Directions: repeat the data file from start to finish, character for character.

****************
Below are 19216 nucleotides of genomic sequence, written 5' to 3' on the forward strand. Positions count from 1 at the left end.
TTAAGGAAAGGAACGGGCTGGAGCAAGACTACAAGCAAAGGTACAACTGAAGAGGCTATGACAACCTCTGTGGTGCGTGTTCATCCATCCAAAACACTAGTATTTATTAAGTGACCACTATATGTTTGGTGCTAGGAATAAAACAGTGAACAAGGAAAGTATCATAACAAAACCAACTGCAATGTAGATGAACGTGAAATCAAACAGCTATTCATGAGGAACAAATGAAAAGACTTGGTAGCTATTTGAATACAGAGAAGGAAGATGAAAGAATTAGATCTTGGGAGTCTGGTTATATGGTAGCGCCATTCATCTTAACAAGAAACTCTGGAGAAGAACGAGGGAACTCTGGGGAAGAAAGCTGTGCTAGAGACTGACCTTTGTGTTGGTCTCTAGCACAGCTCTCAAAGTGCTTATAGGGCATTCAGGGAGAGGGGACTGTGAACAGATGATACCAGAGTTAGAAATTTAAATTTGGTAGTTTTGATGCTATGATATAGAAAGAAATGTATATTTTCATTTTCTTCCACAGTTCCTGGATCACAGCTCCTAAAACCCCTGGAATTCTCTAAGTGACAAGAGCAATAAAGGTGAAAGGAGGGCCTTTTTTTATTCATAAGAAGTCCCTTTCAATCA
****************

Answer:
Below are 19216 nucleotides of genomic sequence, written 5' to 3' on the forward strand. Positions count from 1 at the left end.
TTAAGGAAAGGAACGGGCTGGAGCAAGACTACAAGCAAAGGTACAACTGAAGAGGCTATGACAACCTCTGTGGTGCGTGTTCATCCATCCAAAACACTAGTATTTATTAAGTGACCACTATATGTTTGGTGCTAGGAATAAAACAGTGAACAAGGAAAGTATCATAACAAAACCAACTGCAATGTAGATGAACGTGAAATCAAACAGCTATTCATGAGGAACAAATGAAAAGACTTGGTAGCTATTTGAATACAGAGAAGGAAGATGAAAGAATTAGATCTTGGGAGTCTGGTTATATGGTAGCGCCATTCATCTTAACAAGAAACTCTGGAGAAGAACGAGGGAACTCTGGGGAAGAAAGCTGTGCTAGAGACTGACCTTTGTGTTGGTCTCTAGCACAGCTCTCAAAGTGCTTATAGGGCATTCAGGGAGAGGGGACTGTGAACAGATGATACCAGAGTTAGAAATTTAAATTTGGTAGTTTTGATGCTATGATATAGAAAGAAATGTATATTTTCATTTTCTTCCACAGTTCCTGGATCACAGCTCCTAAAACCCCTGGAATTCTCTAAGTGACAAGAGCAATAAAGGTGAAAGGAGGGCCTTTTTTTATTCATAAGAAGTCCCTTTCAATCA